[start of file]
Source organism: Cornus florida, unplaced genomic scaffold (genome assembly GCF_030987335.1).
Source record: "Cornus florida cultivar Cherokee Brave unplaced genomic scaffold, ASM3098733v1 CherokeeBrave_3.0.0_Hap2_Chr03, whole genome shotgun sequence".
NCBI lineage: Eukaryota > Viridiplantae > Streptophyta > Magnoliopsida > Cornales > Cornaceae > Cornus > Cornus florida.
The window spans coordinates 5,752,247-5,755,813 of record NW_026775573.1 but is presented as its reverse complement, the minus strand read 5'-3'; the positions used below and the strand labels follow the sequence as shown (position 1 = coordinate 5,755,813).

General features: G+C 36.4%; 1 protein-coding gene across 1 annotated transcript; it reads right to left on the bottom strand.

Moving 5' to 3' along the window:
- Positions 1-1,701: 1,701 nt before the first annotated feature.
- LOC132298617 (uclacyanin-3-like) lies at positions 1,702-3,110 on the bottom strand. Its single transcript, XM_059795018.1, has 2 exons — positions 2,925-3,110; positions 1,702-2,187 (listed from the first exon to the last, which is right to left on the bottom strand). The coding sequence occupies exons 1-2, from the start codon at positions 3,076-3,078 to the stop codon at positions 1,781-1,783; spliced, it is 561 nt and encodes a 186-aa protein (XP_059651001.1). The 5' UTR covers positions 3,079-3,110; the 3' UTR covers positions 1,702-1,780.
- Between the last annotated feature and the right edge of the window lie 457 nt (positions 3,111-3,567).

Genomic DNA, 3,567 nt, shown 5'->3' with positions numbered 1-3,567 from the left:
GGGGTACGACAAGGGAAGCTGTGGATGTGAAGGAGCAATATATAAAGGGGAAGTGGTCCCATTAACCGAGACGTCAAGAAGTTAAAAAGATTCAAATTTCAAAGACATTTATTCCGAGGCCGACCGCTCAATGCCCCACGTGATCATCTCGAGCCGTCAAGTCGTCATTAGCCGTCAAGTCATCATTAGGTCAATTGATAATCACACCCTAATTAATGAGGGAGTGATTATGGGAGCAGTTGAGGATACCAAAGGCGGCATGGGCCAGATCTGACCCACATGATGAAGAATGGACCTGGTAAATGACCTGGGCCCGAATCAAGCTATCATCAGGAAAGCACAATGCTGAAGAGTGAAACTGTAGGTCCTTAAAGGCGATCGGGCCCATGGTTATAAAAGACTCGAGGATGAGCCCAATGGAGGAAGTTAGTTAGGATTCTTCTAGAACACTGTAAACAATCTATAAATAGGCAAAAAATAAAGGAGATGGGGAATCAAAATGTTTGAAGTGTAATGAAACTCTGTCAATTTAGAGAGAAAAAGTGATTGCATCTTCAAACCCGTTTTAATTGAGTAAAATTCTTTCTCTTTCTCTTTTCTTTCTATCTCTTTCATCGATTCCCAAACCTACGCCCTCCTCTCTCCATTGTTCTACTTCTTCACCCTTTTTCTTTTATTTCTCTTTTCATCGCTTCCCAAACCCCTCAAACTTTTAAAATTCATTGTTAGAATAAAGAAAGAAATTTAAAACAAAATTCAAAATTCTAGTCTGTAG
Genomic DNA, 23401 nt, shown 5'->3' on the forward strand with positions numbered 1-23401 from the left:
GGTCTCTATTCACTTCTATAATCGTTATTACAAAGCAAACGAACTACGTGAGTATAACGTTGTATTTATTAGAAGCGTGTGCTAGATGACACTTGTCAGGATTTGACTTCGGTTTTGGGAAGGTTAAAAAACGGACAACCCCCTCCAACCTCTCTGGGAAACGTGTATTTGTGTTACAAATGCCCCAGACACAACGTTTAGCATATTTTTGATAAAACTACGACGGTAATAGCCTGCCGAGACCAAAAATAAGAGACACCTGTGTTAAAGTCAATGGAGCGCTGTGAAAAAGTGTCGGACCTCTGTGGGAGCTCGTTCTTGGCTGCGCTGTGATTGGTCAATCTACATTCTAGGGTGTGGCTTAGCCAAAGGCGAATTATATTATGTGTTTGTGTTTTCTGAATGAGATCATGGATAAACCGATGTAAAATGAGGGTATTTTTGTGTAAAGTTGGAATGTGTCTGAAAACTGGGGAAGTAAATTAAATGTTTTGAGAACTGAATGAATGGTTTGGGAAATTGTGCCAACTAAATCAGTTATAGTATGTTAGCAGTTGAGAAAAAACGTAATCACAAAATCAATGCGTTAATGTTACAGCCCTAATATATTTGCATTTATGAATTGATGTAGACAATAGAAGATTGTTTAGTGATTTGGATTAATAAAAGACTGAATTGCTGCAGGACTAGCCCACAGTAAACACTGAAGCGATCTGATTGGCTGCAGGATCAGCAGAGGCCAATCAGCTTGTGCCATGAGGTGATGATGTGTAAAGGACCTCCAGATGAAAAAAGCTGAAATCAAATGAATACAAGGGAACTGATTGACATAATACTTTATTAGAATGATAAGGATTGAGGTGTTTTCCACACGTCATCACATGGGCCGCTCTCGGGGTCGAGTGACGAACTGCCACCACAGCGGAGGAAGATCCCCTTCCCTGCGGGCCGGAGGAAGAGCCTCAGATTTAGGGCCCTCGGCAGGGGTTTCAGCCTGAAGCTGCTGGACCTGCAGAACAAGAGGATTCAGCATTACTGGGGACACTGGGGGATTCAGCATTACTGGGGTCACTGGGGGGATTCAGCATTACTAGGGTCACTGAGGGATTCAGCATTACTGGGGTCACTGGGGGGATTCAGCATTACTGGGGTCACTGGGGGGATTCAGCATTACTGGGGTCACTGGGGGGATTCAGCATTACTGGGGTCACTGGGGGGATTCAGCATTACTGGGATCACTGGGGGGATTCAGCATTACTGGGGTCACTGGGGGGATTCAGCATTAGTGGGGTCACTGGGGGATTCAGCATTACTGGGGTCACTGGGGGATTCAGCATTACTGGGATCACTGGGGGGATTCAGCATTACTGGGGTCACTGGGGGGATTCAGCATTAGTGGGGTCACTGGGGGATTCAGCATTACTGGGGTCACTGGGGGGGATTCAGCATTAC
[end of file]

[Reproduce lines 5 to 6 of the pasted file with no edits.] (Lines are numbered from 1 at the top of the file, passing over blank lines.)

General features: G+C 36.4%; 1 protein-coding gene across 1 annotated transcript; it reads right to left on the bottom strand.

Moving 5' to 3' along the window: